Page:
Installing more wind turbines will make the UK’s energy market more resilient to global fossil fuel price shocks, an independent report has concluded.
Dwindling domestic gas and coal supplies mean the nation would become dependent on volatile imports, it adds.
The report, by Cambridge Econometrics for RenewableUK, said wind power saved the UK £579 million in fossil fuel costs in 2013.
The UK is recognised for having the best wind resource in Europe.
“One of the main messages from this report is that in a scenario with a higher content of wind energy, you are less reliant on fossil fuels,” explained co-author Sophie Billington, a researcher from Cambridge Econometrics.
“This is a key message, particularly when you consider that the UK – for the past five years or so – has imported more gas than it has produced domestically.”
She told BBC News that under a high gas scenario (gas power plants replacing end-of-life coal and nuclear plants) and a 40% increase in gas prices by 30%, electricity prices would increase by 8%.
However, under a high wind scenario (wind farms replacing end-of-life coal and nuclear plants), electricity prices would still rise but by only 4%.
“For the wind scenario, you have higher upfront capital costs but fewer uncertain variable costs, leading to more price resilience,” Ms Billington added.
The report said that the UK electricity sector had undergone a substantial change in recent decades, shifting from a coal-based system to a more balanced mix “encompassing nuclear and gas-fired power stations, as well as emerging renewable energy technologies”.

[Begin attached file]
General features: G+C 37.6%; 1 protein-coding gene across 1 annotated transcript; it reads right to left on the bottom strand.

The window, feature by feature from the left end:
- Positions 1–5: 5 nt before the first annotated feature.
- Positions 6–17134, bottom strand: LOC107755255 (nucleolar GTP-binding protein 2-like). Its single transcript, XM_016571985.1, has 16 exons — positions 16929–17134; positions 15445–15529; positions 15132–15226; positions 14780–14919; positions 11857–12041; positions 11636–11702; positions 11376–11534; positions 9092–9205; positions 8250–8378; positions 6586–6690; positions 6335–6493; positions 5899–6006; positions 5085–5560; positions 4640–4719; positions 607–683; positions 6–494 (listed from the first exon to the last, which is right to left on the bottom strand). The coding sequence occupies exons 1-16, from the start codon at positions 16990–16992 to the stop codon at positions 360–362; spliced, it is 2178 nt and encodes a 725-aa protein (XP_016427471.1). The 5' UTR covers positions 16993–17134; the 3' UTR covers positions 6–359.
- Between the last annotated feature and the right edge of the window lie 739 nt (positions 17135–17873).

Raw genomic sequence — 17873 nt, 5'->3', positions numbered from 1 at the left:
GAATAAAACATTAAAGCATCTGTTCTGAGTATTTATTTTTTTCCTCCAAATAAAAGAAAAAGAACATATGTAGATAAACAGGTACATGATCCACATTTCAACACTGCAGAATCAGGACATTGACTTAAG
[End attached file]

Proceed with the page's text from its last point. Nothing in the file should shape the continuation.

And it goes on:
It observed: “Over the next 10 to 20 years, the energy sector will need to be re-shaped again if the UK’s targets to reduce CO2 emissions are to be met.”
In 2008, the UK established the world’s first legally binding climate change target, requiring governments to reduce greenhouse gas emissions by at least 80% from 1990 levels by 2050.
Rob Norris, RenewableUK’s head of communications, said that currently there were “not enough renewables in the system to meet those targets”.
He told BBC News: “The crucial thing is that energy policy is a long-term game and at the moment we only really know what the government support will be out to 2020.
“What you really need is a long-term vision out to 2030 so then you can plan, especially when it comes to things like large offshore developments.”
Mr Norris said he advocated a “rich energy mix so then you do not put all your eggs in one basket”.
He added: “If you have different technologies, including renewables, competing against each other then the cost is driven down for the consumer.”